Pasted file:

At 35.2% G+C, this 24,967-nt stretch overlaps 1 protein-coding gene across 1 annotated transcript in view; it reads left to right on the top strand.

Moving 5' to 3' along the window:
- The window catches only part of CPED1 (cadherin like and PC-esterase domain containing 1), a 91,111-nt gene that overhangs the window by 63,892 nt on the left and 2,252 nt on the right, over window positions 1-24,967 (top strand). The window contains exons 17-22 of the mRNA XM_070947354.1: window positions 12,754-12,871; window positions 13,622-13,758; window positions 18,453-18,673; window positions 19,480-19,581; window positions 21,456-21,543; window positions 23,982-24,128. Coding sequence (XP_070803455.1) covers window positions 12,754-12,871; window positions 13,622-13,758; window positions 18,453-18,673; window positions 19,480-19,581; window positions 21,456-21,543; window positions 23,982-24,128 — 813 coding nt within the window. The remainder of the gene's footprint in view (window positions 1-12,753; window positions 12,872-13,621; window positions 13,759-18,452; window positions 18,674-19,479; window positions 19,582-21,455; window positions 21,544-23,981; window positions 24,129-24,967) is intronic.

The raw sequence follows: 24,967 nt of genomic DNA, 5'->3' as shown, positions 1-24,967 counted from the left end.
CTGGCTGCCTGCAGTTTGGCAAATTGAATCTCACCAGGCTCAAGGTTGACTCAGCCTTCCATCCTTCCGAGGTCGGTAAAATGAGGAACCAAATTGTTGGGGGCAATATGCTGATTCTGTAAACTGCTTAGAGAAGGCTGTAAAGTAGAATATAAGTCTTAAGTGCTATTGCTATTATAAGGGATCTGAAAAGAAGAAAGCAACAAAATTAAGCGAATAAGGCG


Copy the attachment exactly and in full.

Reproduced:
At 35.2% G+C, this 24,967-nt stretch overlaps 1 protein-coding gene across 1 annotated transcript in view; it reads left to right on the top strand.

Moving 5' to 3' along the window:
- The window catches only part of CPED1 (cadherin like and PC-esterase domain containing 1), a 91,111-nt gene that overhangs the window by 63,892 nt on the left and 2,252 nt on the right, over window positions 1-24,967 (top strand). The window contains exons 17-22 of the mRNA XM_070947354.1: window positions 12,754-12,871; window positions 13,622-13,758; window positions 18,453-18,673; window positions 19,480-19,581; window positions 21,456-21,543; window positions 23,982-24,128. Coding sequence (XP_070803455.1) covers window positions 12,754-12,871; window positions 13,622-13,758; window positions 18,453-18,673; window positions 19,480-19,581; window positions 21,456-21,543; window positions 23,982-24,128 — 813 coding nt within the window. The remainder of the gene's footprint in view (window positions 1-12,753; window positions 12,872-13,621; window positions 13,759-18,452; window positions 18,674-19,479; window positions 19,582-21,455; window positions 21,544-23,981; window positions 24,129-24,967) is intronic.

The raw sequence follows: 24,967 nt of genomic DNA, 5'->3' as shown, positions 1-24,967 counted from the left end.
CTGGCTGCCTGCAGTTTGGCAAATTGAATCTCACCAGGCTCAAGGTTGACTCAGCCTTCCATCCTTCCGAGGTCGGTAAAATGAGGAACCAAATTGTTGGGGGCAATATGCTGATTCTGTAAACTGCTTAGAGAAGGCTGTAAAGTAGAATATAAGTCTTAAGTGCTATTGCTATTATAAGGGATCTGAAAAGAAGAAAGCAACAAAATTAAGCGAATAAGGCG